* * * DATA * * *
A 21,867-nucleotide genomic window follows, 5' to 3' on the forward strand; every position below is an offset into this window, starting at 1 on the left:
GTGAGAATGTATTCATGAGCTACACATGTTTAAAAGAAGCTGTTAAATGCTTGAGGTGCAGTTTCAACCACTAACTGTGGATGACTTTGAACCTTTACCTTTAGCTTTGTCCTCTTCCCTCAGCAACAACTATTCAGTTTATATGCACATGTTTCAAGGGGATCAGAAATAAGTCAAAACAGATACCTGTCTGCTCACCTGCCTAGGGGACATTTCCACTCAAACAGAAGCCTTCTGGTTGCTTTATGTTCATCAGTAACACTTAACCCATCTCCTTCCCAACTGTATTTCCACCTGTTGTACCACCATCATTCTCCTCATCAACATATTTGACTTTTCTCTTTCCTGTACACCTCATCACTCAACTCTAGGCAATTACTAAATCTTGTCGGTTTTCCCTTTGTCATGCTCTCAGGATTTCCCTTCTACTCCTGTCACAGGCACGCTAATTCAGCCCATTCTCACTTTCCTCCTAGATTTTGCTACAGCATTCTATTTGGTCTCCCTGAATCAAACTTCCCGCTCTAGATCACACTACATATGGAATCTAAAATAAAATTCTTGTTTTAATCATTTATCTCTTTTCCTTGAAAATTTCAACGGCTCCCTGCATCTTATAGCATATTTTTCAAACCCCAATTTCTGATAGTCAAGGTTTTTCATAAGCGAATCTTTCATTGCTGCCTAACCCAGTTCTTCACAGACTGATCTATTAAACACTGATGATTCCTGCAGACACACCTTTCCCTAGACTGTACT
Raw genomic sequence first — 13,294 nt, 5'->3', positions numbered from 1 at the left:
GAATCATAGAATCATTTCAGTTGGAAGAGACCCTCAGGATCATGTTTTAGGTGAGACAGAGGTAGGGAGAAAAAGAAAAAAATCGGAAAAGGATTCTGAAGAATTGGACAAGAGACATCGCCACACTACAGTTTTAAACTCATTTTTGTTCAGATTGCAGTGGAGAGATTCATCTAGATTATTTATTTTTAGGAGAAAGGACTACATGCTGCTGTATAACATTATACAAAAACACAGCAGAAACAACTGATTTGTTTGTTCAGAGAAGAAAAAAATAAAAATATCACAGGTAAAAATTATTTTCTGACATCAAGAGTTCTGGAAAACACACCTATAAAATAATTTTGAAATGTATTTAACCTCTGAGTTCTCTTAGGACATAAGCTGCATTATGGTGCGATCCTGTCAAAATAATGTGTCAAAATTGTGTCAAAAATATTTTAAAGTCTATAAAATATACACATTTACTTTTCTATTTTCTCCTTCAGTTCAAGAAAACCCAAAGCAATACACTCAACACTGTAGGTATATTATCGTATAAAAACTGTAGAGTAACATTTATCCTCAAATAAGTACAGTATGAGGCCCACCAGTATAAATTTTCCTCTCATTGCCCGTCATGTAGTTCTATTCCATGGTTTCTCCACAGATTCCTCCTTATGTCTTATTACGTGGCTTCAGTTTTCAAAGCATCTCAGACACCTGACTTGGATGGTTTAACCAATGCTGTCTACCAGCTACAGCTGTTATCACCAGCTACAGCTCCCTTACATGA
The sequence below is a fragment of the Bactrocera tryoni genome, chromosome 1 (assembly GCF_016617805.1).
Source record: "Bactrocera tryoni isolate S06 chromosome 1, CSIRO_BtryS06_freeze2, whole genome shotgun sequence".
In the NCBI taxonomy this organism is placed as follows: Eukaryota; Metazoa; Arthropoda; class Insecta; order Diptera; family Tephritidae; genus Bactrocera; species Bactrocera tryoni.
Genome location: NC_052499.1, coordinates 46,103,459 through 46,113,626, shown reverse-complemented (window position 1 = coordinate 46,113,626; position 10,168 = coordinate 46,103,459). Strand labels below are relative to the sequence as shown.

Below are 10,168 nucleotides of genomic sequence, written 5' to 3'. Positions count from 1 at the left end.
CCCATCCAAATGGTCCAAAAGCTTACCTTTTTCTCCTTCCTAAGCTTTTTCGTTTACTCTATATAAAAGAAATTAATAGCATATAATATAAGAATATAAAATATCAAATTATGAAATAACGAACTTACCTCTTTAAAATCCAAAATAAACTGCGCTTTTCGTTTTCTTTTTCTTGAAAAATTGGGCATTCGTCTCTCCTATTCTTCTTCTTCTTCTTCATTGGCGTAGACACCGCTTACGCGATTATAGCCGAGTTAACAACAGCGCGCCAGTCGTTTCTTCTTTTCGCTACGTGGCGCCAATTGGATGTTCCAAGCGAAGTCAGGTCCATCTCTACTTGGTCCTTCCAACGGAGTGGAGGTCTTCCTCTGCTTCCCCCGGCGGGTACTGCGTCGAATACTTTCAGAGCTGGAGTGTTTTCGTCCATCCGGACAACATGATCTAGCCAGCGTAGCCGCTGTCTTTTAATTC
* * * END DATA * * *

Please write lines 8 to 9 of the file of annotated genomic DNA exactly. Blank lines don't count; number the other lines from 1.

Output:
Genome location: NC_052499.1, coordinates 46,103,459 through 46,113,626, shown reverse-complemented (window position 1 = coordinate 46,113,626; position 10,168 = coordinate 46,103,459). Strand labels below are relative to the sequence as shown.

Below are 10,168 nucleotides of genomic sequence, written 5' to 3'. Positions count from 1 at the left end.